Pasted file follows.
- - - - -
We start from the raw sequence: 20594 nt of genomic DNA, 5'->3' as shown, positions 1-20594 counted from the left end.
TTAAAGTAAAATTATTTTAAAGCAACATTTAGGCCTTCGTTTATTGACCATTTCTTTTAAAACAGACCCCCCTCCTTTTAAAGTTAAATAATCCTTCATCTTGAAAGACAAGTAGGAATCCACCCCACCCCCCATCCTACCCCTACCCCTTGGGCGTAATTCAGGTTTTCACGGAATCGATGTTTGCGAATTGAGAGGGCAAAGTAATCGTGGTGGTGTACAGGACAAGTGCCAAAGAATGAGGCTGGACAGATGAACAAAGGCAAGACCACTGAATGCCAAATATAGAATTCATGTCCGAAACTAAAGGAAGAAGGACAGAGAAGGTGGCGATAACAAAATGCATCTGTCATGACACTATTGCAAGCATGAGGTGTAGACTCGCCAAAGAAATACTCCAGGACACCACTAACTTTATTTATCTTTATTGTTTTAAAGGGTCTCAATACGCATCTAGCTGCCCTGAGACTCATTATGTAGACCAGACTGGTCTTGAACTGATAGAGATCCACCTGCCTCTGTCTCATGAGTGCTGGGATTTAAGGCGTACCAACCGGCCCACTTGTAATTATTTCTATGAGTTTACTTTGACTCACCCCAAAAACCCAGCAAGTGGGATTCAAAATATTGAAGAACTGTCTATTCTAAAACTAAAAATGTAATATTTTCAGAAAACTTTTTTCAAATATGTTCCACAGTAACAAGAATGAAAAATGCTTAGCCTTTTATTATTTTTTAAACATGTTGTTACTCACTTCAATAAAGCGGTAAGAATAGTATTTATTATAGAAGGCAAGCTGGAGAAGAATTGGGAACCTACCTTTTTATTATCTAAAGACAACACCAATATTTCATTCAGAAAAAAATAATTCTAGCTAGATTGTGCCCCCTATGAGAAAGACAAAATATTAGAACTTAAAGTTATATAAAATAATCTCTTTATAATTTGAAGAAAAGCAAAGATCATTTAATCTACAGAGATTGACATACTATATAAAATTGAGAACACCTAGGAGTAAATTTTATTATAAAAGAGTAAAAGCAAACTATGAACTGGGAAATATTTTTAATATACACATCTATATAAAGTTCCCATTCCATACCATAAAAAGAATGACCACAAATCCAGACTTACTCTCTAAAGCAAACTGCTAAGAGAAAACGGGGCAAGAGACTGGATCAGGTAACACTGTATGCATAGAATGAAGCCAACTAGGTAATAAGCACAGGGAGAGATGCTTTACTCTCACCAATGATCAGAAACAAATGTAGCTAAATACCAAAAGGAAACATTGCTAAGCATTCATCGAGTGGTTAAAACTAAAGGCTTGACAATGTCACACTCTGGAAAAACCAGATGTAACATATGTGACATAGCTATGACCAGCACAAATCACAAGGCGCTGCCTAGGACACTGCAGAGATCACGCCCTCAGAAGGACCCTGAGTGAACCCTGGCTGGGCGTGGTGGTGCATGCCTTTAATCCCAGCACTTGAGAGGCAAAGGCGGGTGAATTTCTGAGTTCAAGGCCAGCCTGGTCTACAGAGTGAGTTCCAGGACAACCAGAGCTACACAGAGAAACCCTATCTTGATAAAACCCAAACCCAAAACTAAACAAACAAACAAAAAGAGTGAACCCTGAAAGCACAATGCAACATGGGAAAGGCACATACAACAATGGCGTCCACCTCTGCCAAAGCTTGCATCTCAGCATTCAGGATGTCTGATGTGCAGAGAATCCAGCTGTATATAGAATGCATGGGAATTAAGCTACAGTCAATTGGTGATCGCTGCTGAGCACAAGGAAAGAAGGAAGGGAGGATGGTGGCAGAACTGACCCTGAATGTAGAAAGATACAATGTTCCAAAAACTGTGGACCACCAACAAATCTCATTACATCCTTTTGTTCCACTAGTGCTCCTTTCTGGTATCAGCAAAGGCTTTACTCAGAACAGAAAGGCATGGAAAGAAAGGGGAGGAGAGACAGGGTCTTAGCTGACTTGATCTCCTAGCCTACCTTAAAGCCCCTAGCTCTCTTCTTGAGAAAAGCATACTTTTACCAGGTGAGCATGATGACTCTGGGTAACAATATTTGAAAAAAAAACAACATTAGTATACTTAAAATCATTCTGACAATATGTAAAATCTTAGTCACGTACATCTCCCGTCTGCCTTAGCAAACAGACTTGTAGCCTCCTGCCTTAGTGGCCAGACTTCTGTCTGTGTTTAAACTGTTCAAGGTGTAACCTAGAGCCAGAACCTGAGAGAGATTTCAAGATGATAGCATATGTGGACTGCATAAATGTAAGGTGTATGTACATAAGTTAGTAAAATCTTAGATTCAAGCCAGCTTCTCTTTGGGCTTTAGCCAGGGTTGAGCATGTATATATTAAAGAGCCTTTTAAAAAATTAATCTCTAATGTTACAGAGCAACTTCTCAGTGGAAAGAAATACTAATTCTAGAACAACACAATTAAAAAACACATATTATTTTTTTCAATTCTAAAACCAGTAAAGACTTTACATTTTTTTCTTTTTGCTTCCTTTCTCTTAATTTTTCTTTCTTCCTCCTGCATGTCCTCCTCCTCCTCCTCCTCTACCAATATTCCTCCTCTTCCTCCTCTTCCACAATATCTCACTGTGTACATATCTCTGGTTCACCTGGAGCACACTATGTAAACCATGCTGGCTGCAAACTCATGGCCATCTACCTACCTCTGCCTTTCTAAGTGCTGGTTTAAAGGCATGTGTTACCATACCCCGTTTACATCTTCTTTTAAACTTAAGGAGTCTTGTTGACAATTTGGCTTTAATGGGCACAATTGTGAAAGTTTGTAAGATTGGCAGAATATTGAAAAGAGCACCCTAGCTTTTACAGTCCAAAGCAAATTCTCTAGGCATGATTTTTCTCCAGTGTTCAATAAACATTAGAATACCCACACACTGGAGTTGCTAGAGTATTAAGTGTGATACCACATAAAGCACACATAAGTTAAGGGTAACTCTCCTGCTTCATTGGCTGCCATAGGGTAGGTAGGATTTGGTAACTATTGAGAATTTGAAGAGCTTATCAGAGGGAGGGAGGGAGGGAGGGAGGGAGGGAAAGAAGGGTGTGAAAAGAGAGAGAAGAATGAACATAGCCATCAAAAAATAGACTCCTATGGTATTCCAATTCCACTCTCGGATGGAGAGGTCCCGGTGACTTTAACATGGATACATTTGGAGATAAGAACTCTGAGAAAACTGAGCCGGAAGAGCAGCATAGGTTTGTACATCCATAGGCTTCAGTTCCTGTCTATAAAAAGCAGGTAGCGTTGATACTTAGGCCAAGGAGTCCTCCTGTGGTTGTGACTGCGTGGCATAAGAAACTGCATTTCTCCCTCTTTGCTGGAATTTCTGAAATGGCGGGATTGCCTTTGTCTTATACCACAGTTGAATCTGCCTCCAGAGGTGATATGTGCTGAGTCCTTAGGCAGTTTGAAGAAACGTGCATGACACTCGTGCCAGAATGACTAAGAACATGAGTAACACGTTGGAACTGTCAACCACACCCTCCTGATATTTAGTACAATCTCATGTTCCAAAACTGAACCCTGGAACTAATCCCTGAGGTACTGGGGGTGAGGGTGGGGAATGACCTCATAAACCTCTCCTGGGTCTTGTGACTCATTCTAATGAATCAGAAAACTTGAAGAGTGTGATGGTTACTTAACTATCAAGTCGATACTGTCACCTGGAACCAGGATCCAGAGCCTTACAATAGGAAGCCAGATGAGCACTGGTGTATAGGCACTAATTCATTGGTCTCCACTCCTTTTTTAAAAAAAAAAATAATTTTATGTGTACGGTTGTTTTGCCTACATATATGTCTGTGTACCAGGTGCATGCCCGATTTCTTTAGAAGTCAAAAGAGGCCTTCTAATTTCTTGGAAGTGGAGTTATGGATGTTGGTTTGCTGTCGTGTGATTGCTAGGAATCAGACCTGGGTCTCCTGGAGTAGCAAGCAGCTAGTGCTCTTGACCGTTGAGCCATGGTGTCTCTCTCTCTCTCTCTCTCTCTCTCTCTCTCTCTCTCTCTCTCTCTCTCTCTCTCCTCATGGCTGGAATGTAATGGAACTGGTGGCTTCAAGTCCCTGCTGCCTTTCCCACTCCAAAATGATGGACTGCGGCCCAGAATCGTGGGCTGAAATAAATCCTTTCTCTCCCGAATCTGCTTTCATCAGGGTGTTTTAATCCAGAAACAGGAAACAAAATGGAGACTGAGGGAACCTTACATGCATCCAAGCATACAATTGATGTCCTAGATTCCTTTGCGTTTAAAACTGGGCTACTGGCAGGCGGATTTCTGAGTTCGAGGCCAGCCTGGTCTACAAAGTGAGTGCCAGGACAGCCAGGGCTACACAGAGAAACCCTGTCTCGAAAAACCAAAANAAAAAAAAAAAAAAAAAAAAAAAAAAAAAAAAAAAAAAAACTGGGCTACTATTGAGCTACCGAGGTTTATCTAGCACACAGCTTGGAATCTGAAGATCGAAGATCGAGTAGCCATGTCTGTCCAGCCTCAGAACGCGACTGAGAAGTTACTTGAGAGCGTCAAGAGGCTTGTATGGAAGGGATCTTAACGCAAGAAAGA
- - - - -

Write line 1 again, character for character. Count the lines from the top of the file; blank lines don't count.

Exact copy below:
We start from the raw sequence: 20594 nt of genomic DNA, 5'->3' as shown, positions 1-20594 counted from the left end.